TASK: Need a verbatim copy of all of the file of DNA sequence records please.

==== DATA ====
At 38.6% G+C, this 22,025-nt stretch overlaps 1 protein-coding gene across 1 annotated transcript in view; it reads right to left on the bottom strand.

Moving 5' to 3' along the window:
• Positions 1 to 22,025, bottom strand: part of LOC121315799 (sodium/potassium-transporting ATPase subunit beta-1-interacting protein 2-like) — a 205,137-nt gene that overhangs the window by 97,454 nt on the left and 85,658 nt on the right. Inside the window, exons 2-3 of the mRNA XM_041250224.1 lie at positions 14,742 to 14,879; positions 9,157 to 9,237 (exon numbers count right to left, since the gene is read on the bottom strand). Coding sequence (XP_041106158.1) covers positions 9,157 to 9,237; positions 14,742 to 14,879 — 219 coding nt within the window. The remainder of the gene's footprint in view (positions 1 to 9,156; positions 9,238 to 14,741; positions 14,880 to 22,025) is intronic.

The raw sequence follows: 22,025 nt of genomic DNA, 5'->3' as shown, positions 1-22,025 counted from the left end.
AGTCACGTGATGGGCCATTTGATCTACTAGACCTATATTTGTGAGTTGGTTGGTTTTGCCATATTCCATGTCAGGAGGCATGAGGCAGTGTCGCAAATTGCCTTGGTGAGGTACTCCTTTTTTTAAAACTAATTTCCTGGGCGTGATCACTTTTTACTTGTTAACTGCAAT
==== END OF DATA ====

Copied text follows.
At 38.6% G+C, this 22,025-nt stretch overlaps 1 protein-coding gene across 1 annotated transcript in view; it reads right to left on the bottom strand.

Moving 5' to 3' along the window:
• Positions 1 to 22,025, bottom strand: part of LOC121315799 (sodium/potassium-transporting ATPase subunit beta-1-interacting protein 2-like) — a 205,137-nt gene that overhangs the window by 97,454 nt on the left and 85,658 nt on the right. Inside the window, exons 2-3 of the mRNA XM_041250224.1 lie at positions 14,742 to 14,879; positions 9,157 to 9,237 (exon numbers count right to left, since the gene is read on the bottom strand). Coding sequence (XP_041106158.1) covers positions 9,157 to 9,237; positions 14,742 to 14,879 — 219 coding nt within the window. The remainder of the gene's footprint in view (positions 1 to 9,156; positions 9,238 to 14,741; positions 14,880 to 22,025) is intronic.

The raw sequence follows: 22,025 nt of genomic DNA, 5'->3' as shown, positions 1-22,025 counted from the left end.
AGTCACGTGATGGGCCATTTGATCTACTAGACCTATATTTGTGAGTTGGTTGGTTTTGCCATATTCCATGTCAGGAGGCATGAGGCAGTGTCGCAAATTGCCTTGGTGAGGTACTCCTTTTTTTAAAACTAATTTCCTGGGCGTGATCACTTTTTACTTGTTAACTGCAAT